It’s a fairly open secret that one of our current build projects is an online markbook (or gradebook if you’re that way inclined). We’ve been working closely with a group of partner schools on the design, and as we head towards the next phase of testing we’ve started discussions about roll out.
I wanted to share a few of the common requests I’ve seen that we think may be a mistake if you are also planning to roll out any centralised marking of this style.
Mistake 1: Do everyone at once
A central markbook is quite a shift from the individual books/Excel documents you have now, but moving the whole school in one hit is a big change. You want to trial it with a small group first, make them your champions, the evangelists that can help you deploy at larger scale.
They’ll also help you figure out any technical issues in a nice low profile way before hundreds/thousands are let loose on it…
Mistake 2: Do everything at once
Yes, you could force your staff to enter every single mark they ever give in to your shiny new central markbook. But, do you really need it all? It might help you keep tabs on who is doing what, but is there really a lot to be gained?
Why not start smaller- add the data you can really learn something from? Is there really any value to students in making your teaching staff enter every single homework grade?
Give me a reason to enter the data. Whole school assessments, levelled pieces of work- these have a useful analysis reason to be centralised.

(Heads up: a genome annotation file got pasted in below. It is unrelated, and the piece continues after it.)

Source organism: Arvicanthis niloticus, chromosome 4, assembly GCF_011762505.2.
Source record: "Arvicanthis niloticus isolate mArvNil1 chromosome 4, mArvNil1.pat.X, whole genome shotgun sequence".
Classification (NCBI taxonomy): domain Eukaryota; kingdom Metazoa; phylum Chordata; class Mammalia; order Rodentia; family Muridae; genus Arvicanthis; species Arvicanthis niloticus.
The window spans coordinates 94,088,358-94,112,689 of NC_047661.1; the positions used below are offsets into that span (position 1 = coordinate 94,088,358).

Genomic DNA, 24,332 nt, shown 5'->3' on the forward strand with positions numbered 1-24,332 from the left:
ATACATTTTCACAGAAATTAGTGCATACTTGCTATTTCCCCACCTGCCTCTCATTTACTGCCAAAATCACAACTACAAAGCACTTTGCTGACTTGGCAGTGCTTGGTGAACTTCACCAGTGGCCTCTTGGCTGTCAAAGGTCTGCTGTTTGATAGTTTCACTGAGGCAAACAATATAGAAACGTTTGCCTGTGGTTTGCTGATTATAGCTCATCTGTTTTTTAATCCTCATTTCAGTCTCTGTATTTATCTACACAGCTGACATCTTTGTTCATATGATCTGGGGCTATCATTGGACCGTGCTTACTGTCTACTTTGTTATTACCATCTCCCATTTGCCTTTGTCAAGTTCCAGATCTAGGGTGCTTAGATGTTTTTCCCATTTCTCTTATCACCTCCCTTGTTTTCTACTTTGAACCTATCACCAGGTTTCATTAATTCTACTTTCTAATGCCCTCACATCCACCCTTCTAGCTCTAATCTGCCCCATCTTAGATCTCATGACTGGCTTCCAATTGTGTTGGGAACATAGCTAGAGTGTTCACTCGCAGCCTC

There’s a great (unattributed) quote about not fattening a pig by weighing it. You should look that up for data discussions.
Mistake 3: Do everywhere at once
With all this now online, you could share it with students and parents and broadcast general trends to the world but you don’t need to immediately. Give your staff a chance to get used to it before adding the public pressure.
You may even find your wider stakeholders aren’t interested in the same things you are. For example, in one conversation I discovered that a majority of parents were not interested in how their child compared to the average of their year group in any measure. Just because you like the pretty graphs doesn’t mean everybody does. Ask questions.
It’s a consistent message from us, but one people keep asking us about. The best way to manage any major change you think your institution needs to undertake is to start small, ground
up. It’s not as easy as broadcasting the orders from the front, but it’s the right way.